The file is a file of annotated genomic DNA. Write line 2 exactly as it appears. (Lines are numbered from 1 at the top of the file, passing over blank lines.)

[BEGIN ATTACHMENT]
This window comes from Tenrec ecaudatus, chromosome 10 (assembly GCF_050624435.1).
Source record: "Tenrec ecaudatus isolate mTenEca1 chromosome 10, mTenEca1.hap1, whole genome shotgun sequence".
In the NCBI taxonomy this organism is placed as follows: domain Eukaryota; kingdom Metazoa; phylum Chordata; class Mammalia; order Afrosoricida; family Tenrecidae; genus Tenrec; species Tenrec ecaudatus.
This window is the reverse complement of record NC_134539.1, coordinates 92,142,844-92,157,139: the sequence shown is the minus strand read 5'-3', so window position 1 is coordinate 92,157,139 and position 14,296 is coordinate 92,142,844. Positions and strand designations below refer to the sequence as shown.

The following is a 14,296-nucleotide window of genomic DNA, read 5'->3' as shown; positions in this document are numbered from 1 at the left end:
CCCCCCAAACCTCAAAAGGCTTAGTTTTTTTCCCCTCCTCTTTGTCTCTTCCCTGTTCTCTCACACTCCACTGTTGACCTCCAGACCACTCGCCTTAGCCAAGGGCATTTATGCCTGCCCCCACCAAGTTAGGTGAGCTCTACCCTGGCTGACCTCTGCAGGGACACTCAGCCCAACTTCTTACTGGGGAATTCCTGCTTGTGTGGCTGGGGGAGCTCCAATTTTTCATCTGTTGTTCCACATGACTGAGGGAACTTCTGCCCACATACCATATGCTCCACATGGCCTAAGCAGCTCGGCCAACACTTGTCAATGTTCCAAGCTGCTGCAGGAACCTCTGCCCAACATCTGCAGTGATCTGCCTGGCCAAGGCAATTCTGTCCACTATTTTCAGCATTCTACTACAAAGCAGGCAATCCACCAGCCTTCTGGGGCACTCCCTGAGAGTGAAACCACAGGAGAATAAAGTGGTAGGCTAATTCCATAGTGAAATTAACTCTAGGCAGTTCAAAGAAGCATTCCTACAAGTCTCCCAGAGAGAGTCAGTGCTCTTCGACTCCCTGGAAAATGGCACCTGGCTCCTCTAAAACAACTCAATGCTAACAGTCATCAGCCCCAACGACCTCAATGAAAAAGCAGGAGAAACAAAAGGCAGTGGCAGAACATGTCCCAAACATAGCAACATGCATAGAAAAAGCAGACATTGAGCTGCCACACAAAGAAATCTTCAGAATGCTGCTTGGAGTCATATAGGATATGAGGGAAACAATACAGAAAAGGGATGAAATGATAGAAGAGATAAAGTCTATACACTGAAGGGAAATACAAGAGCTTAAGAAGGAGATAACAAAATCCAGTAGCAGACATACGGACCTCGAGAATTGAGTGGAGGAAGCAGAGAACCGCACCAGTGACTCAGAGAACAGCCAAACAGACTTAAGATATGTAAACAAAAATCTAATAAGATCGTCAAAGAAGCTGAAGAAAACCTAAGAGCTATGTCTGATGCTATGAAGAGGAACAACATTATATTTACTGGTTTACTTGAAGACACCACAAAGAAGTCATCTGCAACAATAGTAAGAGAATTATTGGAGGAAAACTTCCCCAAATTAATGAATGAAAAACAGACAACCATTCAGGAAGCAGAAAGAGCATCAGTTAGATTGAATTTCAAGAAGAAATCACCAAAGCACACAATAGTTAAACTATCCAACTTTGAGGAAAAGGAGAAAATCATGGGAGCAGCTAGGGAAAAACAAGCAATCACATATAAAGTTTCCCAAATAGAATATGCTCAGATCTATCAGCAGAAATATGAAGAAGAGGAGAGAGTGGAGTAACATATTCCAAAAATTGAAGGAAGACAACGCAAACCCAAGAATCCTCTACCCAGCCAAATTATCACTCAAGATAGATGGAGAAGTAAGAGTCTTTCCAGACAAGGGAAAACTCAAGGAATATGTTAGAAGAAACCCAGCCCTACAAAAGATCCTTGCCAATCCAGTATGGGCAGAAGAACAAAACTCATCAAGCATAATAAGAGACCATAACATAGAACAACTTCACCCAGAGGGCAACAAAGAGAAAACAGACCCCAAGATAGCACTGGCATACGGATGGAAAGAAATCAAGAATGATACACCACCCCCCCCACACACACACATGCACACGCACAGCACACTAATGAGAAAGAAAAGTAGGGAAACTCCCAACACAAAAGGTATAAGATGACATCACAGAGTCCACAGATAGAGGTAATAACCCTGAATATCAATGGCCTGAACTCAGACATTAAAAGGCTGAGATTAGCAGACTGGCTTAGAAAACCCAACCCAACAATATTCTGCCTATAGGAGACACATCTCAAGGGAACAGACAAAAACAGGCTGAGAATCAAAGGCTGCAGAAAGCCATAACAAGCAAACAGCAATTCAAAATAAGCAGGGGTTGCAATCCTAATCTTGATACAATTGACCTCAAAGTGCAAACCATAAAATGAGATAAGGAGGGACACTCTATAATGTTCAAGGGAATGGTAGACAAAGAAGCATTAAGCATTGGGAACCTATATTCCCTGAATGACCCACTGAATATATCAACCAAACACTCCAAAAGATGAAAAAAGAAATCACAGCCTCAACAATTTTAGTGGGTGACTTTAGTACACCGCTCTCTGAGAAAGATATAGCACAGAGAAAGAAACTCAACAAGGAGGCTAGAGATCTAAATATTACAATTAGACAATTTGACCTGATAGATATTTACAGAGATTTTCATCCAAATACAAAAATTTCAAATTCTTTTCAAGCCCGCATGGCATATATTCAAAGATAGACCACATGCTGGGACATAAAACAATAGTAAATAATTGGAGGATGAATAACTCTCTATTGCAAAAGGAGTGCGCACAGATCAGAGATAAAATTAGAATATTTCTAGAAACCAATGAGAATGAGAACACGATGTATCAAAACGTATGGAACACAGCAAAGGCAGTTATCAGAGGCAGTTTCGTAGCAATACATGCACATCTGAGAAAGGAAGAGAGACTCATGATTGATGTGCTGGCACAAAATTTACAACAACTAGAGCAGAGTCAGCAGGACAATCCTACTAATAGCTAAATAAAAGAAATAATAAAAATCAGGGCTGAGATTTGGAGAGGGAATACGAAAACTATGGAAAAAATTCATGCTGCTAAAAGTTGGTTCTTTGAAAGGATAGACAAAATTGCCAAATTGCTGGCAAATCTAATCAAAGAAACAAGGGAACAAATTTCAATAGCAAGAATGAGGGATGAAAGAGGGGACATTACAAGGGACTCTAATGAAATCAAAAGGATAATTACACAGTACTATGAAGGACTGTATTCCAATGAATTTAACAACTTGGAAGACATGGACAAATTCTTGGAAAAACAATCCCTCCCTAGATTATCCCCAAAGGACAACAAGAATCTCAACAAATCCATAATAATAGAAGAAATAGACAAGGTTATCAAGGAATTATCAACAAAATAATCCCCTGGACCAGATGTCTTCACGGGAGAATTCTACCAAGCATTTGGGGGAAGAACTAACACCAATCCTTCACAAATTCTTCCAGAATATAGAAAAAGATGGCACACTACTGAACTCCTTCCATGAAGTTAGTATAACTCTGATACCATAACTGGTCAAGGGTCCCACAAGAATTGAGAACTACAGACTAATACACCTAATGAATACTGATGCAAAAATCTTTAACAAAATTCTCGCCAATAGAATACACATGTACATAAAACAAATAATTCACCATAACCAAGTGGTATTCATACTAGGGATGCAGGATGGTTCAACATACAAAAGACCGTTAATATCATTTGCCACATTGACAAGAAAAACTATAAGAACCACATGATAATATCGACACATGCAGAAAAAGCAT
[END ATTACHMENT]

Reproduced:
Source record: "Tenrec ecaudatus isolate mTenEca1 chromosome 10, mTenEca1.hap1, whole genome shotgun sequence".